Drought in the Upper Midwest rumbles in the background this late fall, and proof of the danger it provides can be found in the writings of Jeff Caldwell in Agriculture.com, this past week. The lead of Caldwell’s main drought story stated: “Old Man River may be next casualty of the drought of 2012.”
Of course, the Old Man River in question is the fabled Mississippi, Father of Waters, now becoming at the least the Uncle of Sandbars as the pernicious drought continues. Caldwell writes that lawmakers and industrial leaders drafted a letter near the end of November asking President Barack Obama for help in keeping the major agricultural transportation system, the Mississippi, from drying up, causing major dislocation for vital movement of crops to market.
Caldwell reported Nov. 28 that INTL FCStone, Inc. had indicated that a group of 15 senators, 62 House members and leaders of the grain, fertilizer, metals and export industries had urged the president to create what it called an “emergency directive” to allow more water from the upper Missouri, also a bit low these days, to flow into the Mississippi to prevent navigation disruptions. Just think, last year at this time the major valleys of these two mighty rivers were gorged with water, and widespread destruction from flooding. Nowadays, the Goads might recognize a lot of it.
Never let it be said that the U.S. Army Corps of Engineers can’t make a bad problem worse. Caldwell reported that Nov. 26, as the river leaders geared up, the Corps began a draw down, reducing the flow of the Mississippi. That move, Caldwell reported, “was expected to worsen the low water conditions on the Mississippi River. This low water condition between Saint Louis, Missouri, and Cairo, Illinois, could potentially halt barge traffic at Saint Louis within weeks.”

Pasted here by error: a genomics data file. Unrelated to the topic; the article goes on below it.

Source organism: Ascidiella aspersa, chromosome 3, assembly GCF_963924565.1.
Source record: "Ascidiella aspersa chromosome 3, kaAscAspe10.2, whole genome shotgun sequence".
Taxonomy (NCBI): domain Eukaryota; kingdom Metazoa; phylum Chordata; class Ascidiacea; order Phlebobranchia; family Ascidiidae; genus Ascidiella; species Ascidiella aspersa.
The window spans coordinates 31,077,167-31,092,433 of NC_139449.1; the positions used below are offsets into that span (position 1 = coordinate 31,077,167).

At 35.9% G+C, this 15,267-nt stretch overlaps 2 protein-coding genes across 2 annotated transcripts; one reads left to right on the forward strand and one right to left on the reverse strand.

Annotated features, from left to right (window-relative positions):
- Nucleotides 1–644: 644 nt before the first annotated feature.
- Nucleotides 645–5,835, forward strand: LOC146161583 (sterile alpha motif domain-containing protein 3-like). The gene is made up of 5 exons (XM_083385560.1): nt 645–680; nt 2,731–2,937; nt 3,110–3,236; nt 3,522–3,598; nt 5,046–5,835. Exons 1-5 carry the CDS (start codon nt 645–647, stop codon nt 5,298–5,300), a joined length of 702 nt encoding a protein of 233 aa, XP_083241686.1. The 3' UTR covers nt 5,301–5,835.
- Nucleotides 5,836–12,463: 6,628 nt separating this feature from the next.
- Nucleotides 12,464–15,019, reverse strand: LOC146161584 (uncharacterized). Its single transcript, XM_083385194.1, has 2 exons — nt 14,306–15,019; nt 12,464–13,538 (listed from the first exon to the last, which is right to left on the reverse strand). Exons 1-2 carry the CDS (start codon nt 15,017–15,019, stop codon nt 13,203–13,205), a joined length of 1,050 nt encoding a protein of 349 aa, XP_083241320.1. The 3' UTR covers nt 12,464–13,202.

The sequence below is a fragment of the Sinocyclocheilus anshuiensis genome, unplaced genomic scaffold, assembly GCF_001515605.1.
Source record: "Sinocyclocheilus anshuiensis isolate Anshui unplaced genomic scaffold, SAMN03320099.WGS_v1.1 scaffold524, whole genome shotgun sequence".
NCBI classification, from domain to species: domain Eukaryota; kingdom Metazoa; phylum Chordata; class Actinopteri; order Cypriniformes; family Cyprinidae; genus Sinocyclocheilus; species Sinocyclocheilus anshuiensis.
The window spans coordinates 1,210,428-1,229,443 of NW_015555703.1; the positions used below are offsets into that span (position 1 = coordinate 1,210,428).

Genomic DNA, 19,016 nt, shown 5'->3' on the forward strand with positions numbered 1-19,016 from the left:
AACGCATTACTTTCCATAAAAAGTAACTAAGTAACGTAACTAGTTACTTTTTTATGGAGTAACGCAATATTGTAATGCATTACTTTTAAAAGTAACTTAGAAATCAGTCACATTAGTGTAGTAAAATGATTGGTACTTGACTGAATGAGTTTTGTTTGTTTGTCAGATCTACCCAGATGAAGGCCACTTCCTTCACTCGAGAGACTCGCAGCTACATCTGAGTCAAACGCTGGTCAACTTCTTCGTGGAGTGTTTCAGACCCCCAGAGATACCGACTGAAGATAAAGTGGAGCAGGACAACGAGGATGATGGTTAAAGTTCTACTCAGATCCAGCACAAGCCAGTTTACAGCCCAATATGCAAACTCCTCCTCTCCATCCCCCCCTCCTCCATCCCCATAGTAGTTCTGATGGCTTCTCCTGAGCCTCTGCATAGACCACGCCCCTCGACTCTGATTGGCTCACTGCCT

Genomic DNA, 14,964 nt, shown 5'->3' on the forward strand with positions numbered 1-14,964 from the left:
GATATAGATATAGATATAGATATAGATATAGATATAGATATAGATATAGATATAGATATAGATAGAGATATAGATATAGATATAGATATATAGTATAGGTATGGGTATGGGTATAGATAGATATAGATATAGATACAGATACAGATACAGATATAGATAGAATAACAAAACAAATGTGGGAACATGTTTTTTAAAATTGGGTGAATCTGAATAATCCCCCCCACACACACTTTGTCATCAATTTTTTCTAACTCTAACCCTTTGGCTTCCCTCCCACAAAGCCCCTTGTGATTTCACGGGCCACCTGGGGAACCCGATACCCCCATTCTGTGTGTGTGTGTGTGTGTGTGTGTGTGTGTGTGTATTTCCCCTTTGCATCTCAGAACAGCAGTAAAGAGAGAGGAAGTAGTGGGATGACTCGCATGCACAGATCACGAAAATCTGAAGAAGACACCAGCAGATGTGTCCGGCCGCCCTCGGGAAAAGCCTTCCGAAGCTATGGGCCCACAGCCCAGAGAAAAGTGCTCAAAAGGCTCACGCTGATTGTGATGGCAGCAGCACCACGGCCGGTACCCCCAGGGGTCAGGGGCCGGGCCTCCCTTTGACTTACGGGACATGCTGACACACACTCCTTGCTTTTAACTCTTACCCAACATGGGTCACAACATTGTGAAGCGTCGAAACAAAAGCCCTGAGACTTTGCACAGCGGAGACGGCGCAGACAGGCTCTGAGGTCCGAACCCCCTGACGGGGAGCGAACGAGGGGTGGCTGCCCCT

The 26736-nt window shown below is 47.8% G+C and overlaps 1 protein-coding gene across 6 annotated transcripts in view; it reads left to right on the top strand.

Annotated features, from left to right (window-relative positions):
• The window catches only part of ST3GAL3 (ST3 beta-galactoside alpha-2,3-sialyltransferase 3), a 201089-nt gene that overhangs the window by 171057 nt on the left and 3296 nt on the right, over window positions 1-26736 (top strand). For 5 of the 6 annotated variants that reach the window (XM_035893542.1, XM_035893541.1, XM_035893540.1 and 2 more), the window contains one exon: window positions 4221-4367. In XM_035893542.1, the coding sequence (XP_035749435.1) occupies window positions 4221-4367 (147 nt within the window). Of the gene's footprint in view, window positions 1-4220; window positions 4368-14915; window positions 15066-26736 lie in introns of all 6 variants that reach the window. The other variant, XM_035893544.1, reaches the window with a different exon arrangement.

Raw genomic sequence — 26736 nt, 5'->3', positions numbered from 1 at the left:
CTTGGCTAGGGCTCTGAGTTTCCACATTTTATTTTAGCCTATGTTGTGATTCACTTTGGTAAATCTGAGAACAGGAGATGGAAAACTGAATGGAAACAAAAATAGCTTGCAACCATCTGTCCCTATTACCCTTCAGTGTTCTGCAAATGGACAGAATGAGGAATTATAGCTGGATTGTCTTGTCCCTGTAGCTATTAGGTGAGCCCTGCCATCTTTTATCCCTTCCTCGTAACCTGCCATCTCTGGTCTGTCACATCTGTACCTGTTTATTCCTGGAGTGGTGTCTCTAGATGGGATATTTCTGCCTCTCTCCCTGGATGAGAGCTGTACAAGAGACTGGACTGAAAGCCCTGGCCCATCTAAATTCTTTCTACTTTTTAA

In a previous story in Agriculture.com (Nov. 19), Caldwell noted that low rivers may hamper grain movement as this harvest comes to a close. He wrote, “The drought that smoked through crop yield potential this year is still top-of-mind for anyone near the nation’s biggest river system, especially along the Missouri River from the Dakotas to the confluence with the Mississippi River.”
All of this has great implications for grain marketing in the coming year. Caldwell believes that actions taken on the Missouri will be “critical to restoring more normal water levels in not just that river, but downstream into the Mississippi, where navigation – and the movement of grain to the Gulf of Mexico – is already being disrupted.”
That was in mid-November. It has only gotten worse. “ACE’s immediate actions to trim water flow into the river from upstream reservoirs could actually further endanger barge traffic in the near term,” said grain analyst Jim McCormick of Allendale, Inc., in Caldwell’s article of warning.
I’ll see ya.
An Iowa native, Peter Graham has been a rural newspaper editor for 40 years. He currently edits a twice-weekly paper in Western Iowa. You can contact him at (712) 642-2791 or [email protected] times.com.